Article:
They are convening a meeting in New York on Jan. 14 that they say will attract lawmakers from both parties "committed to meeting regularly to build trust across the aisle." The group also is busy trying to generate popular support for its efforts.

Two giant tasks lie ahead for Washington: fixing the tax system and changing entitlement programs. Neither will happen without such "trust across the aisle." We'll see soon enough.

Roger G (154)
Wednesday January 9, 2013, 4:27 pm
noted, thanks !

JL A (281)
Wednesday January 9, 2013, 5:01 pm
You are welcome Roger!

Kit B (276)
Wednesday January 9, 2013, 5:37 pm

Good for Huntsman and Manchin this is exactly what is needed a center balance. Though "changing entitlements" is rough language to begin a peace treaty. Yes, we all know that some things do need to change, but when the primary objective that which is not wanted but needed for survival by so many, some thing else must also be on table or expect any negotiation to hit a wall of failure.

JL A (281)
Wednesday January 9, 2013, 5:54 pm
Good points Kit. With Hagel agreeing the Pentagon doesn't need unlimited funds, perhaps that portion of the budget will finally be addressed sufficiently instead of it's equitable portion it may not even need being left alone while ordinary people receive benefit hits that will kill them. You cannot currently send a star to Kit because you have done so within the last week.

Past Member (0)
Wednesday January 9, 2013, 11:42 pm
Bipartisanship with extremist right-wing evil is nothing more than evil. However, given that both dominant parties subscribe to the same corporate agenda of bailouts for the wealthy, austerity packages for middle class and working poor Americans, endless war, and endless inaction on climate change; what's needed is not blind collaboration with the corporate agenda, but a complete overhaul of the political process to allow representational government complete with parties that actually represent the people and not just corporate profits.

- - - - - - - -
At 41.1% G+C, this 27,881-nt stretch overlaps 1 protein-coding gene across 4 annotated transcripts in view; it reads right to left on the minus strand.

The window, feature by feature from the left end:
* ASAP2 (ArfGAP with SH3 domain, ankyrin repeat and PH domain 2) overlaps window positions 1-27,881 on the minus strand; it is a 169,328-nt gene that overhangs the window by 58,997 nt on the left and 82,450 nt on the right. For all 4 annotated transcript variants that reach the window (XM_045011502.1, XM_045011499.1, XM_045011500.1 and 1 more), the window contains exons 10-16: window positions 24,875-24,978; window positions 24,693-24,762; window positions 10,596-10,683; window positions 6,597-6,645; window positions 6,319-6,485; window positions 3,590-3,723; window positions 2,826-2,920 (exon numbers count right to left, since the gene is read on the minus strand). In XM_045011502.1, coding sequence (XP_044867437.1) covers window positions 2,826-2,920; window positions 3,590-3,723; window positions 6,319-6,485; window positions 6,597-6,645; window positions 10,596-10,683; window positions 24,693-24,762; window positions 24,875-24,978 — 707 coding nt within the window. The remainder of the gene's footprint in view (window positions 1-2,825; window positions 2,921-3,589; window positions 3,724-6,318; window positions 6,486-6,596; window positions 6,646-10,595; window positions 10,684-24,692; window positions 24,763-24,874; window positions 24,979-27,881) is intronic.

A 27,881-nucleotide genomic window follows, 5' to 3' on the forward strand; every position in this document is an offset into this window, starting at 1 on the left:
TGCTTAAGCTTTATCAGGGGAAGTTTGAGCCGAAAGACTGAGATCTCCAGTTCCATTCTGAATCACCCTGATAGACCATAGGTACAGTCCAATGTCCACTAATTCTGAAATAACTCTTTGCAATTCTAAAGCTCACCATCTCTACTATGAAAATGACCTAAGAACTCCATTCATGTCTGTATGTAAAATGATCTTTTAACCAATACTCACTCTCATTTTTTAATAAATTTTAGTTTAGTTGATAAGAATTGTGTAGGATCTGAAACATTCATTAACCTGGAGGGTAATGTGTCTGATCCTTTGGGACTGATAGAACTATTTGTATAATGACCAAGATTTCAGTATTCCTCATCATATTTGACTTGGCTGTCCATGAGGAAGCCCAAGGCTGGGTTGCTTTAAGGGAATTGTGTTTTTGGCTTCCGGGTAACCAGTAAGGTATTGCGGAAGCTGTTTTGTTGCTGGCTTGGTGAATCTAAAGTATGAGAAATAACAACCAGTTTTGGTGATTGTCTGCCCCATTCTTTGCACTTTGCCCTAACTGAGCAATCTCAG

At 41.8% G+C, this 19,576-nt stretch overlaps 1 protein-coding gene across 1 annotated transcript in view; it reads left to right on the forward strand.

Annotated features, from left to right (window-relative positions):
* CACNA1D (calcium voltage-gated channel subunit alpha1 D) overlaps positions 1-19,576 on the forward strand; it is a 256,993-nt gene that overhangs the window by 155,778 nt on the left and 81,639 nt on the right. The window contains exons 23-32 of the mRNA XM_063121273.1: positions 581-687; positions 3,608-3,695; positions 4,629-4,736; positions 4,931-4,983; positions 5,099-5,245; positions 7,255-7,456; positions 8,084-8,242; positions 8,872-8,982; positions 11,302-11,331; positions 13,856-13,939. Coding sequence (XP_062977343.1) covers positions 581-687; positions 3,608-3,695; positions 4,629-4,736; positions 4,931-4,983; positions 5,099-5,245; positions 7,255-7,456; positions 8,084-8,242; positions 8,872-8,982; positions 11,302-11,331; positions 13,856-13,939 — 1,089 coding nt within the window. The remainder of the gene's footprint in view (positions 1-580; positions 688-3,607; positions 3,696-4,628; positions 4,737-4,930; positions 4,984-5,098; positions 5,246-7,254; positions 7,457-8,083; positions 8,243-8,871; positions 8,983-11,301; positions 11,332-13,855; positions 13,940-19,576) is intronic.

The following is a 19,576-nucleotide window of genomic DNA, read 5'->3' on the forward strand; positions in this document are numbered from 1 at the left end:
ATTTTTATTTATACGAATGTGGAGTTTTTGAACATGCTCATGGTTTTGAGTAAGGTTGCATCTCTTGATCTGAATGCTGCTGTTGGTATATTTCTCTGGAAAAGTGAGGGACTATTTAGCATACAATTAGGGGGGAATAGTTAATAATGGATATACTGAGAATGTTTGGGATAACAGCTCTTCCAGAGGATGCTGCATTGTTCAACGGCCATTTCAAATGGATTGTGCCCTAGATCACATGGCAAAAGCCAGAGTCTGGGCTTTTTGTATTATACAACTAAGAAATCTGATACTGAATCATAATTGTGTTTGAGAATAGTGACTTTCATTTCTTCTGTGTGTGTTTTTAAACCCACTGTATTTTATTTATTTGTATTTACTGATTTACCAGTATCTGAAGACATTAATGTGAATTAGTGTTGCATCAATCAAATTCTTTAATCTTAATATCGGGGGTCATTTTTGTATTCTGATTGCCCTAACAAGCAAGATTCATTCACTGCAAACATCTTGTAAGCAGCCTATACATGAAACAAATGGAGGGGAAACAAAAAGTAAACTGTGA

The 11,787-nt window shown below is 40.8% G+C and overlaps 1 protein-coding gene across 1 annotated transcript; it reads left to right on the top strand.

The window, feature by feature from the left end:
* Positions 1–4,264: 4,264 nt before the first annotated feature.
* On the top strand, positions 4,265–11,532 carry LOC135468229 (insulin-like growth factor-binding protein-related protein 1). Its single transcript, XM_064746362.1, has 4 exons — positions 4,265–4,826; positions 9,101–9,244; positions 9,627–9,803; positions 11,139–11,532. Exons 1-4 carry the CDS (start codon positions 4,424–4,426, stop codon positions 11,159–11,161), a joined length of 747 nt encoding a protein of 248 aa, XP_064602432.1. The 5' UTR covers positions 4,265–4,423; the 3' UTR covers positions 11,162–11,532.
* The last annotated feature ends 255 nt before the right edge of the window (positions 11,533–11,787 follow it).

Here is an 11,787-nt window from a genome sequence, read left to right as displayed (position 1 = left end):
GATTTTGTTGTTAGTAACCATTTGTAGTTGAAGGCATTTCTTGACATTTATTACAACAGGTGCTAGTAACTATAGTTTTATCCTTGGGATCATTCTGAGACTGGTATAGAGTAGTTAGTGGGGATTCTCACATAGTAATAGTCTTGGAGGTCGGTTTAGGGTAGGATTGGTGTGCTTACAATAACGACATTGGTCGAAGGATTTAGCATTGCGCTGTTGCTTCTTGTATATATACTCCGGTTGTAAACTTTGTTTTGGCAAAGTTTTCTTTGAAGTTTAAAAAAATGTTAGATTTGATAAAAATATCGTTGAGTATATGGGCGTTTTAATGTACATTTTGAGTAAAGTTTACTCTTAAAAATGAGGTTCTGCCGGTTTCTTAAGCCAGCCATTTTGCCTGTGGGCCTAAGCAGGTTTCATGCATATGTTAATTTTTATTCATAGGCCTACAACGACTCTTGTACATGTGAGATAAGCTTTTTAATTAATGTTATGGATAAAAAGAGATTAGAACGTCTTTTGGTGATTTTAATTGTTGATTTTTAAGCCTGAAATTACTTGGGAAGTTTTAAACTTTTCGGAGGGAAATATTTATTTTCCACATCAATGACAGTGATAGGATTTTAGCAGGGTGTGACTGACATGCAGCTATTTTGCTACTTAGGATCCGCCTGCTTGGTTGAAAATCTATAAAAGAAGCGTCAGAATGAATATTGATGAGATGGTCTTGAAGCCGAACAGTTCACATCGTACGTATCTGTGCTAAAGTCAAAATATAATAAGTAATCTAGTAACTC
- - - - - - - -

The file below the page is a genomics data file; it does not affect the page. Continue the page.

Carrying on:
David C (29)
Thursday January 10, 2013, 12:15 am
Any Model of Compromise would be good to see!

JL A (281)
Thursday January 10, 2013, 8:35 am
Excellent analysis Brian! I agree David. Green stars headed to you both!

. (0)
Thursday January 10, 2013, 9:46 am
The best and brightest hope for change is to be found among the Independents and the lower tiers of the existing parties. Unless you change the system you will always have the same problem. Take finance and campaign reform. We know what the solutions are but are blocked at every turn from the upper government echelons. It's the same wherever you go. Taxpayer stimulus through bailouts is the biggest pile of horse cookies and I said that from day one of the first one. Meanwhile; are you any better off now than you were five years ago? You have ceded a little more of your individual rights and freedoms; the job market is still lousy and Obama wants another taxpayer bailout. The FED is still in charge of issuing American currency and charging you the taxpayer 17% on every dollar issued. Big Schmile!!!!

JL A (281)
Friday January 11, 2013, 12:11 pm
You cannot currently send a star to Michael because you have done so within the last week.

Past Member (0)
Sunday January 13, 2013, 4:55 am
I totally disagree, on the edges of both parties are purist (or ideologues if you don't like them) and the center full of moderates. There is just no attempt to pull the centers from both parties together. Personally, I think elected officials should not be allowed home on weekends when congress is in session so that these people get to know each other (some expenses are worth it, and this is one of them).

JL A (281)
Sunday January 13, 2013, 7:10 am
John--I disagree that there is a center full of moderates any longer--that was once true, but you can find several recent articles posted that confirm that it is no longer true and the absence is the reason for much of the dysfunction.
Or, log in with your
Facebook account:
Please add your comment: (plain text only please. Allowable HTML: <a>)

Track Comments: Notify me with a personal message when other people comment on this story

Loading Noted By...Please Wait


butterfly credits on the news network

  • credits for vetting a newly submitted story
  • credits for vetting any other story
  • credits for leaving a comment
learn more

Most Active Today in US Politics & Gov't

Content and comments expressed here are the opinions of Care2 users and not necessarily that of or its affiliates.

New to Care2? Start Here.